We can’t change the past, but I have learned we can change how we want to live right now and when you forgive you can change the future.

And by the way, I did interview author and spiritual teacher Marianne Williamson a few years later at a Forgiveness Alliance meeting in Marin County after Healing Quest was on the air on PBS stations. Timing is everything.

This is one of my favorite quotes from when we spoke: “Forgiveness because it affects the mind on such a deep level, it affects the heart, it affects the emotions, it affects the psyche so of course as forgiveness frees your heart, absolutely it frees the body.”

I’m not saying it’s easy — it’s not! I’m saying give it a try, it’s worth the effort.

Under ordinary circumstances, I find the hardest person to forgive is myself. When we think of forgiveness most of the time we think of forgiving others. Personally I have found that forgiving myself is one of the hardest things to do, especially if you’re the kind of person that beats yourself up, which I’ve noticed is not that uncommon.

Now I’ve never really done anything that I would consider unforgivable. But it’s the little things or the choices we make that maybe don’t have the outcome we were hoping to have that we sometimes have a hard time forgiving. Or the hurt that we might have caused others even unintentionally because it’s not what they wanted.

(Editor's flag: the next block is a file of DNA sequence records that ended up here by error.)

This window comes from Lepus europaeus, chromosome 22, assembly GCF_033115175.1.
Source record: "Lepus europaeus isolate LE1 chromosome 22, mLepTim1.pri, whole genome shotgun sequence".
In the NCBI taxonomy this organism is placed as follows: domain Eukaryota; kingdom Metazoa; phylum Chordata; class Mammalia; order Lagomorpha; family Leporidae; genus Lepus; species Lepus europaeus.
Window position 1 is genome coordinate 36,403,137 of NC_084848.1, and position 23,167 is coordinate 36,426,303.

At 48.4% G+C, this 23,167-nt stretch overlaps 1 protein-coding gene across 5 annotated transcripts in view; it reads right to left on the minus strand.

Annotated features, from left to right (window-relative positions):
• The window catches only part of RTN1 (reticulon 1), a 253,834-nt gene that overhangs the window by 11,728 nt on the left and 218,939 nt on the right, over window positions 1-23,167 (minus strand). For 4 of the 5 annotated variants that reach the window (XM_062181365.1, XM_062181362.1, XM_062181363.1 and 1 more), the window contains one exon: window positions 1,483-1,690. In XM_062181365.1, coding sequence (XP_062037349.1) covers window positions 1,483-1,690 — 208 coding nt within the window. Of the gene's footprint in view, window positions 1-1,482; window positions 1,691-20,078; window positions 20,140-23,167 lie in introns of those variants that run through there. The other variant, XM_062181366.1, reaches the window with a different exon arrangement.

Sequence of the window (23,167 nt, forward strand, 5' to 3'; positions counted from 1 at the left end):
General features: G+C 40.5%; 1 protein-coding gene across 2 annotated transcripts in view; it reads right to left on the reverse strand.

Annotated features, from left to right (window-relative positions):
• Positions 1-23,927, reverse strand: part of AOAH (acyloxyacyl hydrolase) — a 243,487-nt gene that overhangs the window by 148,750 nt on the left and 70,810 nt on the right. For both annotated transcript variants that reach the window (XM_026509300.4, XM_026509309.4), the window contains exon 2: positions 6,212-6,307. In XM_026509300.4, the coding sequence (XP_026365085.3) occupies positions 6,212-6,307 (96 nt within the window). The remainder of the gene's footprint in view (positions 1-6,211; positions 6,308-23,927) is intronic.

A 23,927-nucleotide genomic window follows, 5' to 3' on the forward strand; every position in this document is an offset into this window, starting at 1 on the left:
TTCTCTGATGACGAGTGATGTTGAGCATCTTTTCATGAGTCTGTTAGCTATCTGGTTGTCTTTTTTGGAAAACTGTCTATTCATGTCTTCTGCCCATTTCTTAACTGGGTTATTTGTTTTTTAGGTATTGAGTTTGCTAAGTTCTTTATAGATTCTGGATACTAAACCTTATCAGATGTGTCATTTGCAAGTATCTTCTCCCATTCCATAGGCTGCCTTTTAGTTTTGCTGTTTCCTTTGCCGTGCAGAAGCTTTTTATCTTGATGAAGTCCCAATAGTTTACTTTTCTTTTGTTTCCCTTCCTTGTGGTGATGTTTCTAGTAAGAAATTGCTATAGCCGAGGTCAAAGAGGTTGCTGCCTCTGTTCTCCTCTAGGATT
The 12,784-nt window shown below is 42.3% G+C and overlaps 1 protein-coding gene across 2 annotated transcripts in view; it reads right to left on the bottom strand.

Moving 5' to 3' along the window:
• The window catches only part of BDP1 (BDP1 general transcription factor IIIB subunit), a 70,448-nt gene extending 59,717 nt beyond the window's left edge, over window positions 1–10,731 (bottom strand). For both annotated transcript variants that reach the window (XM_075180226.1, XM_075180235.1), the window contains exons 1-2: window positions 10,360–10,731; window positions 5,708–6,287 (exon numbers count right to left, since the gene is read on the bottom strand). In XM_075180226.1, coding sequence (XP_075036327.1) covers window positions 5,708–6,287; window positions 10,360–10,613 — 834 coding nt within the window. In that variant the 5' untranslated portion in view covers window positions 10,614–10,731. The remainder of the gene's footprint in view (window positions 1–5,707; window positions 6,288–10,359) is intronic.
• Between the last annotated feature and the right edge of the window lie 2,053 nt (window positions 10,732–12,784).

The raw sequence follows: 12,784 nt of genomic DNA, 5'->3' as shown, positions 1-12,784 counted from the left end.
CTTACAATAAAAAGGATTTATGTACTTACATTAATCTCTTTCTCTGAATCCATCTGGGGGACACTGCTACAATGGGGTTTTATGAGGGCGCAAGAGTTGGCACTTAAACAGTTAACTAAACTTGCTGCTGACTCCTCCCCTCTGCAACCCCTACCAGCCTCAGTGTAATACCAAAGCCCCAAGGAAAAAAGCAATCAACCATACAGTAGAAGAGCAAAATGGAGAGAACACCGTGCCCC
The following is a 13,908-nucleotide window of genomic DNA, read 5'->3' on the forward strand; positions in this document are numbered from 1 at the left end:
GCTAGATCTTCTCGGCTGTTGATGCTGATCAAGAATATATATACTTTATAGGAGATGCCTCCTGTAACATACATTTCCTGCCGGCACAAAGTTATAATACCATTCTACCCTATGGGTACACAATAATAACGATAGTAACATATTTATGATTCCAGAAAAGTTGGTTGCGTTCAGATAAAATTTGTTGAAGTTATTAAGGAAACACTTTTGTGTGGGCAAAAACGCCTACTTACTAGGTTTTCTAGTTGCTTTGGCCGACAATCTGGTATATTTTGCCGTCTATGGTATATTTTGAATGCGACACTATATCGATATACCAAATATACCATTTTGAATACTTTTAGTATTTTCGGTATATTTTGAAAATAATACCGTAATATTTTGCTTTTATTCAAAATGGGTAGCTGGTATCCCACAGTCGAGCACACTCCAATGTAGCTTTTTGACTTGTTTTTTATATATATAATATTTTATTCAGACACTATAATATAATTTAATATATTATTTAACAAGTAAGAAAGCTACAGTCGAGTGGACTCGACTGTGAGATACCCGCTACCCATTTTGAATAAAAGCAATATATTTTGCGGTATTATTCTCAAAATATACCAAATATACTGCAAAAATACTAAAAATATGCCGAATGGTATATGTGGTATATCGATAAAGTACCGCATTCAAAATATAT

So on those days when I start to beat myself up over something I practice another thing I learned about forgiveness. I recite either in my head or out loud Ho’oponoopono, a Hawaiian Chant or Prayer that is a forgiveness prayer to forgive yourself not others. It’s for you from you. It goes like this:

I’m Sorry

Please Forgive Me

Thank You

I love You

You can say these four phrases in any order. I’ve found it helps shift my thoughts and mood. You may want to give it a try!

-Judy Rae Brooks

Photo: Wikimedia Commons

 

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2 comments on “The Challenges (and Blessings) of Forgiveness

  1. Pamela LaGrange

    Great article Judy …especially interesting to me as I know Gayle and was a co-worker with her at the time of her daughter’s murder. I am not sure that most of us have it within ourselves as you say, to forgive someone who took one of my children’s lives. look forward to more from you!!

  2. Douglas Brewer

    Having learned and practiced the Ho’ oponoopono prayer three decades ago, I don’t think I ever truly embraced the process. Your article Judy, set a far more nurturing context for this ancient Hawaiian chat than when I was first introduced to it. Thank you, I look forward to practicing this prayer again and hearing more of your wisdom in future articles and podcasts.